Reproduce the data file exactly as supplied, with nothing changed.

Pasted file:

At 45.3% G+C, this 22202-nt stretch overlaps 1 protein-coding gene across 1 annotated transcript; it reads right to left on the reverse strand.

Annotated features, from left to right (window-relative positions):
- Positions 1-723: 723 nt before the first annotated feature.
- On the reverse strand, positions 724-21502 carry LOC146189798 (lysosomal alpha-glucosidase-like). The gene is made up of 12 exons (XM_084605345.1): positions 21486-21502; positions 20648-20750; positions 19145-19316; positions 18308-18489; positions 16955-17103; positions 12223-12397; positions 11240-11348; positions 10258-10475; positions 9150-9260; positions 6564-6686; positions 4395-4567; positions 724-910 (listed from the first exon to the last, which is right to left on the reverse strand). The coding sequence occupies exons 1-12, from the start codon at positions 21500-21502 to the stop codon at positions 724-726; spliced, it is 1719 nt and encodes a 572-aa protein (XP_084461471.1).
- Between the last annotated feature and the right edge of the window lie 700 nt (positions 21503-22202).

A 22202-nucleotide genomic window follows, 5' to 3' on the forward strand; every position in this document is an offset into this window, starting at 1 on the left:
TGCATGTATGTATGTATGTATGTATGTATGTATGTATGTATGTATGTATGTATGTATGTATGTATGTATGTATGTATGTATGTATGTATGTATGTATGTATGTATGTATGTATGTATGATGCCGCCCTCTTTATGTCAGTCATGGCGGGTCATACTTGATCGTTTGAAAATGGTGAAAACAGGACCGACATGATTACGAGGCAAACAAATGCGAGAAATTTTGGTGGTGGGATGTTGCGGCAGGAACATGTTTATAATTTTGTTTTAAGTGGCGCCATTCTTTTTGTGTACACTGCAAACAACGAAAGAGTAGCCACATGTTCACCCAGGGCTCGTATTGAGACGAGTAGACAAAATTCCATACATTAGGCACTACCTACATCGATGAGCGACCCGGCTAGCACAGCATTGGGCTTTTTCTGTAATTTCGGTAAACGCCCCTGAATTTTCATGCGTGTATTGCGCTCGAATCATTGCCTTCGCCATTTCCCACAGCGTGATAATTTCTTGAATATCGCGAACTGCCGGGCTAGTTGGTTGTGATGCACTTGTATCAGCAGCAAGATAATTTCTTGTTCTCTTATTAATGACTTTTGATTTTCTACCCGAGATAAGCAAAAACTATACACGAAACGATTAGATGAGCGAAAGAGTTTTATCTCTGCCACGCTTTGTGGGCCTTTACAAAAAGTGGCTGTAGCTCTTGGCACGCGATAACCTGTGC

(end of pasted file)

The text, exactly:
At 45.3% G+C, this 22202-nt stretch overlaps 1 protein-coding gene across 1 annotated transcript; it reads right to left on the reverse strand.

Annotated features, from left to right (window-relative positions):
- Positions 1-723: 723 nt before the first annotated feature.
- On the reverse strand, positions 724-21502 carry LOC146189798 (lysosomal alpha-glucosidase-like). The gene is made up of 12 exons (XM_084605345.1): positions 21486-21502; positions 20648-20750; positions 19145-19316; positions 18308-18489; positions 16955-17103; positions 12223-12397; positions 11240-11348; positions 10258-10475; positions 9150-9260; positions 6564-6686; positions 4395-4567; positions 724-910 (listed from the first exon to the last, which is right to left on the reverse strand). The coding sequence occupies exons 1-12, from the start codon at positions 21500-21502 to the stop codon at positions 724-726; spliced, it is 1719 nt and encodes a 572-aa protein (XP_084461471.1).
- Between the last annotated feature and the right edge of the window lie 700 nt (positions 21503-22202).

A 22202-nucleotide genomic window follows, 5' to 3' on the forward strand; every position in this document is an offset into this window, starting at 1 on the left:
TGCATGTATGTATGTATGTATGTATGTATGTATGTATGTATGTATGTATGTATGTATGTATGTATGTATGTATGTATGTATGTATGTATGTATGTATGTATGTATGTATGTATGTATGATGCCGCCCTCTTTATGTCAGTCATGGCGGGTCATACTTGATCGTTTGAAAATGGTGAAAACAGGACCGACATGATTACGAGGCAAACAAATGCGAGAAATTTTGGTGGTGGGATGTTGCGGCAGGAACATGTTTATAATTTTGTTTTAAGTGGCGCCATTCTTTTTGTGTACACTGCAAACAACGAAAGAGTAGCCACATGTTCACCCAGGGCTCGTATTGAGACGAGTAGACAAAATTCCATACATTAGGCACTACCTACATCGATGAGCGACCCGGCTAGCACAGCATTGGGCTTTTTCTGTAATTTCGGTAAACGCCCCTGAATTTTCATGCGTGTATTGCGCTCGAATCATTGCCTTCGCCATTTCCCACAGCGTGATAATTTCTTGAATATCGCGAACTGCCGGGCTAGTTGGTTGTGATGCACTTGTATCAGCAGCAAGATAATTTCTTGTTCTCTTATTAATGACTTTTGATTTTCTACCCGAGATAAGCAAAAACTATACACGAAACGATTAGATGAGCGAAAGAGTTTTATCTCTGCCACGCTTTGTGGGCCTTTACAAAAAGTGGCTGTAGCTCTTGGCACGCGATAACCTGTGC